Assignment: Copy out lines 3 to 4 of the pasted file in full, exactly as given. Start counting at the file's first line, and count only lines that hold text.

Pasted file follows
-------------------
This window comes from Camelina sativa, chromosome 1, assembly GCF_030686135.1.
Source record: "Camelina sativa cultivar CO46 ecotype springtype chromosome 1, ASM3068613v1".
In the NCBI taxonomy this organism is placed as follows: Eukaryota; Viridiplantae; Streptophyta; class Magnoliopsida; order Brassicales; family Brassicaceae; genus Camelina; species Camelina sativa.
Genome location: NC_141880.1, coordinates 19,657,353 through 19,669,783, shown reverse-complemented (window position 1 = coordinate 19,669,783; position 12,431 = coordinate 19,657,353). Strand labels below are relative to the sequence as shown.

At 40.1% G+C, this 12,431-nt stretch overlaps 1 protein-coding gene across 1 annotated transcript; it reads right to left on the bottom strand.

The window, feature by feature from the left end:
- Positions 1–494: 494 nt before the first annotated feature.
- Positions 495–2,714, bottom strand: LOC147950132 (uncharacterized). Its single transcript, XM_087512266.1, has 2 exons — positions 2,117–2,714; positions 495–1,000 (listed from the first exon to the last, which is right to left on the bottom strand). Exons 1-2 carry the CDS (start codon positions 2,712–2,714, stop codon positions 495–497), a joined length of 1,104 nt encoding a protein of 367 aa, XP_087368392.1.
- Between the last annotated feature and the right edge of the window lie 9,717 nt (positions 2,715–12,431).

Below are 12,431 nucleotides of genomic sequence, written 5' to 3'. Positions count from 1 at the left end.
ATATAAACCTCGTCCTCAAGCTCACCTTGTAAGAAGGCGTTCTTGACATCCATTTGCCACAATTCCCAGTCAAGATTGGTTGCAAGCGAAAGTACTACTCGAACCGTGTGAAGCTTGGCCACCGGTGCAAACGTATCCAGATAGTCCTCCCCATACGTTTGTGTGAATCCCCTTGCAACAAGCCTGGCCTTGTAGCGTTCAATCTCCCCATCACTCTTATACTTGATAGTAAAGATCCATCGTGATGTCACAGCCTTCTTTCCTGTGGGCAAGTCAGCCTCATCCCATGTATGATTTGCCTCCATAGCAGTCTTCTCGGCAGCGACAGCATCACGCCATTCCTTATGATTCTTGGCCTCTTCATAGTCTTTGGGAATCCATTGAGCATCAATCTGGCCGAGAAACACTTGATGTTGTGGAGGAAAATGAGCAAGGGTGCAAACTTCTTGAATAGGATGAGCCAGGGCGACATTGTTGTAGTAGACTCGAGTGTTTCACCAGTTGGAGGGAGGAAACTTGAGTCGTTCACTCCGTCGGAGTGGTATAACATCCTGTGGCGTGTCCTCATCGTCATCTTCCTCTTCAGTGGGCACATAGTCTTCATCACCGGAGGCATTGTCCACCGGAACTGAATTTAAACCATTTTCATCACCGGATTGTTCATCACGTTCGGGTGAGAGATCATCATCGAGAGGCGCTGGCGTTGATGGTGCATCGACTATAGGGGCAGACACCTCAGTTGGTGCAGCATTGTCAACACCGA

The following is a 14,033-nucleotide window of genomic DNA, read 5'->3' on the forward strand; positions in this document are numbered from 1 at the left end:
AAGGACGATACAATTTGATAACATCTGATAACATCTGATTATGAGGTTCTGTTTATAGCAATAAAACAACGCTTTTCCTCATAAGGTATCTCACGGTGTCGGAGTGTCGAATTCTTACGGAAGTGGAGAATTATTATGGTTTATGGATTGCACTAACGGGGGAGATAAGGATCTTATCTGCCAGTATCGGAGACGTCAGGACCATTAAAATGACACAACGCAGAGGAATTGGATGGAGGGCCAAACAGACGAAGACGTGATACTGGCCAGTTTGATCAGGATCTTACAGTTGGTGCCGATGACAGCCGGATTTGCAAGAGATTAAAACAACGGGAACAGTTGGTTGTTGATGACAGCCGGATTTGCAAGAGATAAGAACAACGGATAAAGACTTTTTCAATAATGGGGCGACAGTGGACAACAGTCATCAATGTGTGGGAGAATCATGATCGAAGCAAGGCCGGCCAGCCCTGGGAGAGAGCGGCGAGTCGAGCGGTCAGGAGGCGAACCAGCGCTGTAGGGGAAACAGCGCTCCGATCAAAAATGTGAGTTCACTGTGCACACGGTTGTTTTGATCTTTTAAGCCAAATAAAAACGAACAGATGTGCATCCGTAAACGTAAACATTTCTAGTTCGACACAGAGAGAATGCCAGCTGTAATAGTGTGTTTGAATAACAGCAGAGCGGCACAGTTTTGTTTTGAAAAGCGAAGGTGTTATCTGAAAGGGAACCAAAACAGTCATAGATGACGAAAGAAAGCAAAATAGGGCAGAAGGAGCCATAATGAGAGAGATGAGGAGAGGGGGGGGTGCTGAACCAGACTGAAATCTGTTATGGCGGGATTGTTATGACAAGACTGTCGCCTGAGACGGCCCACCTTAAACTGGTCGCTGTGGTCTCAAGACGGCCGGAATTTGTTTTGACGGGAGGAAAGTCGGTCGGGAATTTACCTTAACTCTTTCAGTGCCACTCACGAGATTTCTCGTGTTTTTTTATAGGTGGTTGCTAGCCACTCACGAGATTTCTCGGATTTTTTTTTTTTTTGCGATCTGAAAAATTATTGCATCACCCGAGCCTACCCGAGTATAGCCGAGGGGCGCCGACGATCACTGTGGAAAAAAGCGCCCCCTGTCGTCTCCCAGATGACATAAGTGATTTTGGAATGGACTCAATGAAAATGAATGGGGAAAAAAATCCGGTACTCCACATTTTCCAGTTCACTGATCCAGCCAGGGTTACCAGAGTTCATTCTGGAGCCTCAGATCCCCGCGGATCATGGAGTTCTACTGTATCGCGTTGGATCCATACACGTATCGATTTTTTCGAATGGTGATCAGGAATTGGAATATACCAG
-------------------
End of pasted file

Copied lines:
In the NCBI taxonomy this organism is placed as follows: Eukaryota; Viridiplantae; Streptophyta; class Magnoliopsida; order Brassicales; family Brassicaceae; genus Camelina; species Camelina sativa.
Genome location: NC_141880.1, coordinates 19,657,353 through 19,669,783, shown reverse-complemented (window position 1 = coordinate 19,669,783; position 12,431 = coordinate 19,657,353). Strand labels below are relative to the sequence as shown.